This article is part of ourRising Star Portfolios series.
Paul Chi and I co-manage The Motley Fool's Street Fighter portfolio, looking for cheap, unloved stocks with home run potential. We recently added a compelling oil and gas stock to the portfolio. Today, we're seeing value in another form of liquid gold: beer!
One name in particular caught our eye: Heineken (OTC: HINKY). The Dutch beer giant famous for its ubiquitous green-bottled namesake brand, has the right brew of strong brands, above-average growth, and cheap stock price. In fact, we think Heineken has at least 50% upside from today's price.
The cheapest in Spudland
Heineken operates a global network of 140 breweries in more than 70 countries. Its 200-plus brand portfolio includes popular labels such as Amstel, Dos Equis, Kingfisher, Newcastle, and Sol. Trailing-12-month revenue of $24.6 billion put it in the ranks of the biggest players, like Anheuser-Busch Inbev (NYS: BUD) , in terms of annual sales.
Here's how Heineken stacks up against its big beer competitors:
SAB Miller (OTC: SBMRY)
Grupo Modelo (OTC: GPMCY)
Molson-Coors (NYSE: TAP)
Budweiser, Stella Artois, Beck's Michelob, Hoegaarden
Miller, Peroni, Pilsner Urquell, Grolsch
Heineken, Amstel, Dos Equis, Newcastle
Corona, Modelo, Victoria, Leon, Montejo
Coors, Molson, Canadian, Rickard's Red
TTM free cash flow
Source: S&P Capital IQ. In millions of U.S. dollars, except for ratios.
What should jump out at you immediately from this table is just how cheap Heineken is. Heineken's multiples to sales and free cash flow are the cheapest of the bunch. In fact, Heineken's enterprise value is 42% lower than competitor SAB Miller, despite generating 50% more in sales and free cash flow over the past 12 months!
There are a few reasons for this disparity. The 2008 acquisition of Scottish & Newcastle, a major U.K. brewing giant, saddled Heineken with lots of debt just as the credit crisis and global recession were taking hold. Heineken also has outsized exposure to Europe -- 68% of revenue in 2010 -- where economic conditions are particularly dire at the moment.
A stock with hops
But I see clearer skies ahead. Heineken has made debt reduction a top priority and has already paid down a significant amount since 2008. In spite of higher commodity costs, management's cost-cutting efforts helped Heineken grow its organic profit by nearly 20% in 2010, despite slightly lower volumes in its legacy brands. And the European economic situation will eventually improve.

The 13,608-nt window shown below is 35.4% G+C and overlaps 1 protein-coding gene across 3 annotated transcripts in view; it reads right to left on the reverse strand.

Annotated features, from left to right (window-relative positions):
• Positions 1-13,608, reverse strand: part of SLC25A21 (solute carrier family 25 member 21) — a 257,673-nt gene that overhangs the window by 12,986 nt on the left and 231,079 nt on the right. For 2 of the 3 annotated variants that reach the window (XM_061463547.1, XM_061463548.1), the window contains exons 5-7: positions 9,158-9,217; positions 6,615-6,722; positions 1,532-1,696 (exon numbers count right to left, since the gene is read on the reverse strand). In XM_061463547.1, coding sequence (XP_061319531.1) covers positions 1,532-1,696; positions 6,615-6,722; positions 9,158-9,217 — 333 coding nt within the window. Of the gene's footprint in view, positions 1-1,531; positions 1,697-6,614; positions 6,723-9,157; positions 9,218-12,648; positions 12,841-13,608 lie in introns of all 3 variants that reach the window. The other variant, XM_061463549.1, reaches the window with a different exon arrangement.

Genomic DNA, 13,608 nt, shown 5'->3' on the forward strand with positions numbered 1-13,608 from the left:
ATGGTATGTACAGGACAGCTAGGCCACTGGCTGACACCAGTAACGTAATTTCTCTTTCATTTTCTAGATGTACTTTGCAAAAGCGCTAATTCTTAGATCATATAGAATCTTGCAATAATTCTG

Also, Heineken's 2010 acquisition of Mexican conglomerate Fomento Economico Mexicano S.A.'s (NYS: FMX) beer operations in Mexico and Brazil has the company poised for substantial growth in the years to come. The $7.8 billion deal added the popular Dos Equis and Sol brands to Heineken's portfolio and gave the company a larger footprint in Latin America to compete with Corona brewer and region dominator Grupo Modelo.
At the current price of around $23, Heineken is priced as if its free cash flow is in a permanent, steady decline. That makes no sense. Even if you remove roughly $500 million -- my estimate of what Heineken generated in revenue from the newly acquired FEMSA operations last year -- Heineken's free cash hit $2.2 billion last year. That represents 13% compound annual growth per year since 2005.
I think modest top-line growth, thanks to Heineken's growing presence in emerging markets, combined with the company's ongoing cost-cutting efforts will help the company achieve at least 6.5% average annual growth in free cash flow over the next 10 years. Note that's only half the rate Heineken was able to grow free cash flow over the past five years. Under that assumption, my discounted cash flow model, using an 11% discount rate, suggests that Heineken's shares are worth at least $35 -- giving investors more than 50% upside from the current price.
The Foolish bottom line
With some of the most widely recognized brands in the business and a new foothold in Latin America, Heineken is in position to capture a huge piece of the developing world's growing thirst for beer. Yet Heineken trades at an enormous discount to its peers. Like a full glass of cold beer on a hot summer day, that's a situation that just won't last very long.
We aren't the only ones banking on the massive potential for consumer goods in emerging markets. Some of The Motley Fool's analysts have dug up a potential gold mine banking on Latin American consumer goods growth. Their report is titled The Hottest IPO of 2011, and you can access it for free! Just click here. Fool on!
At the time thisarticle was published Matthew doesn't own shares in any of the companies mentioned. The Motley Fool owns shares of Molson Coors Brewing.Motley Fool newsletter serviceshave recommended buying shares of Fomento Economico Mexicano, Molson Coors Brewing, and Heineken. Try any of our Foolish newsletter servicesfree for 30 days. We Fools may not all hold the same opinions, but we all believe thatconsidering a diverse range of insightsmakes us better investors. The Motley Fool has adisclosure policy.
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